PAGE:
Academic journal article Australian Journal of Language and Literacy

A Whole New Literacy': Teachers' Understanding of Students' Digital Learning at Home

Academic journal article Australian Journal of Language and Literacy

A Whole New Literacy': Teachers' Understanding of Students' Digital Learning at Home

Article excerpt

Obviously it's a whole new literacy, if that's the right word, that doesn't that obviously the kids that are engaged within that are entering a whole new--you know, something entirely different that's beyond my world


There have been many different accounts of teachers' engagements with new technologies in their literacy classrooms, from both positive reports (Walsh, 2010) to those who claim that teachers have been slow to change their approaches (Labbo, 2006; Ladbrook, 2009). Rather than aligning with one or other side of a relatively spurious argument, I believe the issues related to teachers' uses of digital texts (1) in their literacy classrooms are complex, cannot be viewed in 'unidimensional terms' (Alvermann, 2010, p. 10), and are located within historical and contemporary discourses about the nature of schooling and the types of texts and literacy practices valued in classrooms (Honan, 2009).

My research in this area is motivated by two concerns: first, students are increasingly disengaged with traditional approaches to literacy education (Alvermann, 2008; Carrington, 2006). Viewing this disengagement through a non-deficit lens (Comber & Kamler, 2004) requires turning our collective professional gaze onto our pedagogical practices in our own classrooms (I include here my own preservice teacher education classroom) to interrogate the value and worth of the conventional approaches to literacy education.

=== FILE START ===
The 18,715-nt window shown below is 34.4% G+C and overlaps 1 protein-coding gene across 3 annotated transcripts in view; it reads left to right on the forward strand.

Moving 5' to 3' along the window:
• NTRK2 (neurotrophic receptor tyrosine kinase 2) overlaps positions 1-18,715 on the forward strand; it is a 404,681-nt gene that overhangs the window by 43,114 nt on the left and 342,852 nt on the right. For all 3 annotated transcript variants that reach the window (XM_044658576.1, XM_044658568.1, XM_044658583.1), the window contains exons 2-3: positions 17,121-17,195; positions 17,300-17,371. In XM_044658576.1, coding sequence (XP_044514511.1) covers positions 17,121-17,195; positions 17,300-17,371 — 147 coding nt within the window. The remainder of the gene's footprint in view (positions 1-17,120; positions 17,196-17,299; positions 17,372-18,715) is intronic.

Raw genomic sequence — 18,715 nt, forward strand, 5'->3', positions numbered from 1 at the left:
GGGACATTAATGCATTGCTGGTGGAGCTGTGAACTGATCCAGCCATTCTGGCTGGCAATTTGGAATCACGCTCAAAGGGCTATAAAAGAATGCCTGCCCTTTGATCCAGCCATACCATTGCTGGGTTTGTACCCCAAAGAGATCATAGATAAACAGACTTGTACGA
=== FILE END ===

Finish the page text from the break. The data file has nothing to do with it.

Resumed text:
Second, many teachers have taken up the use of new technologies as an integral part of their literacy work. As Hague and Williamson (2009, p. 3) argue, integrating new technologies into classrooms requires something 'more substantial than claiming that schools need to make use of ICT to sustain the engagement and motivation of learners. It recognises that accessing information and knowledge through diverse technological and media forms affects learning itself'. Unfortunately what is sometimes reported as exemplary practice by teachers who are using new technologies (see for example, Coiro, Knobel, Lankshear & Leu, 2008) resembles the 'old wine in new bottles' approaches to literacy education reported by a team of academics (including myself) in 1997 (Bigum et al., 1997). As Coiro and her colleagues point out, 'pioneering teachers who have been leading the way with respect to adopting the Internet in classrooms tend to focus on the technology aspects of use, rather than seeing the issue as an instructional issue for literacy' (Coiro et al., 2008, p. 9).

These concerns are not, however, embedded within discourses of blame and teacher deficit models. Pedagogical practices are difficult to change (consider that Dewey was writing about the need for a progressive pedagogy in the early 1900s), and teachers are often confronted with competing versions of the relative value and worth of particular literacy practices, texts, and pedagogies through, for example, professional development that focuses on functional grammar, media reports about poor NAPLAN (2) results, and a national English curriculum that prioritises knowledge of 'quality' literature as an essential requirement (3). Within this climate it seems to be not unusual that researchers claim that 'teachers seem hesitant in using popular culture and digital technologies in the classroom' (Ladbrook, 2009, p. 71). However, it is important that those of us who do believe that new technologies have a place in the classroom, also encourage an understanding of the new literacy practices and the new pedagogical approaches required to engage with 'innovative uses of computer technologies' (Labbo & Place, 2010, p. 17).

As Marsh (2008) and others (Alvermann, 2008; Dyson, 2003) have pointed out, teachers who are not mindful of the changes to literacy practices caused by digital technologies are also often 'limited by their apparent lack of attention to children's out-of-school practices in the curriculum' (Marsh, 2008, p. …

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